But at the same time I notice how important it can be for me to be presented with evidence or straight patterns of reasoning to make these inner processes and changes more visible for me. To have measurable proofs or a tangible way to explain what is happening and shifting inside of me can really sometimes help motivate me to go on. For example reading studies that show how certain forms of training or foods can stabilize hormonal balance over time, could motivate me to make a more permanent change in my life-style or diet, that the short-term benefits might not have done. Or hearing a person I respect say that meditating regularly over several years changed their life radically can motivate me to keep at it, more than only the short-term effects of the meditation might have done for me. Knowing from others what it could bring in the longterm makes me curious to see what happens to my own life when I deepen the practice.
One good example of this is also with pain, where it really might take a longer time of training and attention to bring a clear change to the symptoms. If we only judge from the short-term results there, we might just keep getting disappointed and shifting from one practice to the next without really giving each a real chance. I find short-term effects extremely important – it needs to in some deep way feel right also in the moment we do something. And I’m convinced we can learn to become a lot more sensitive to what does us good right now. But having the expertise and experience of someone else to recognise possible long-term positive (or negative!) effects is extremely valuable. This is definitely an important role of research.
When I remind myself what I read about how our brain works with learning – that we need to train things hundreds of times to make it sink in and that this is exactly what I have done over the past 37 years with some of my behaviours or patterns of thinking that I would really love to change now. Most likely I can’t expect it to go away or change in a couple of weeks, and I will most likely experience certain resistance to the change – inner arguments against changing, more or less conscious anxiety about what the change might bring and how my surrounding might react, urges to give up trying… It can help me having someone pointing out that even when I don’t notice the big change after two weeks it is still worth continuing practicing.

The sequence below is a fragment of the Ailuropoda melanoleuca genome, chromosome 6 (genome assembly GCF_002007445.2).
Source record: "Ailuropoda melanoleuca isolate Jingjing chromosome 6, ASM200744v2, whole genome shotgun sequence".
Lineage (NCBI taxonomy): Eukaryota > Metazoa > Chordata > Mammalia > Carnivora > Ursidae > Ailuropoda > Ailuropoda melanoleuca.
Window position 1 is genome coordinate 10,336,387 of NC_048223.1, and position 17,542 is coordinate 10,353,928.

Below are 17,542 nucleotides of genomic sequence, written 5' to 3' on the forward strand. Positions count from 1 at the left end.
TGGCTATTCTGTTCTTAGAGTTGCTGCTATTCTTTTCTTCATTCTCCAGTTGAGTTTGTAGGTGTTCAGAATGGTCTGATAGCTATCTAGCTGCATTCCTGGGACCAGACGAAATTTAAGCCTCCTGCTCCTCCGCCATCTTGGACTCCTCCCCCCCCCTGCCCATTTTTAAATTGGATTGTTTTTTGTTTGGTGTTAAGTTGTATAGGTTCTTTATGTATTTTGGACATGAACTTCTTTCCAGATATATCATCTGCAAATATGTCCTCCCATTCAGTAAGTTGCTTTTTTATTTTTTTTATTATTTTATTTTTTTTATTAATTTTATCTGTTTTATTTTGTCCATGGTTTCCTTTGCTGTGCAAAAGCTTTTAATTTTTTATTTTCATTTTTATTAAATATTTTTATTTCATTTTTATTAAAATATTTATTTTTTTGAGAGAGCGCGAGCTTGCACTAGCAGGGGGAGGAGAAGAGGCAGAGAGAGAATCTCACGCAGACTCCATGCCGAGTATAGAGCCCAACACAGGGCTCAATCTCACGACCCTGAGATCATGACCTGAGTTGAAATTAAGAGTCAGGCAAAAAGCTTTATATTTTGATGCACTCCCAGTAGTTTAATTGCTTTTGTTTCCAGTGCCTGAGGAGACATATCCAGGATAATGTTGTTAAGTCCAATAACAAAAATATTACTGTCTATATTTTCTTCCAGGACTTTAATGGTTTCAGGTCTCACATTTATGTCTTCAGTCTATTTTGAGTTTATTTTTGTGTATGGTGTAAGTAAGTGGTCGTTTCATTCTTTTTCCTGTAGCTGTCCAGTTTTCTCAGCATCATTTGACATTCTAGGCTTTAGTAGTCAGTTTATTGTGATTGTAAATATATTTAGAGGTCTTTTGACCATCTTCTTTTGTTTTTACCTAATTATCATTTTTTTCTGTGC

Yesterday I heard a man speaking about reseting the brain – how our brains pathways tend to want to take us back to where it feels safe, which in most cases means to what we already know. And that this is the reason why we often end up back in the status quo with things that we want to change – like financial situation, weight issues, procrastination… We have one force within us that fights against any change and that will bring us convincing arguments why it isn’t even worth trying, or telling us now we already tried and failed: „You are simply not good and strong enough to do it.“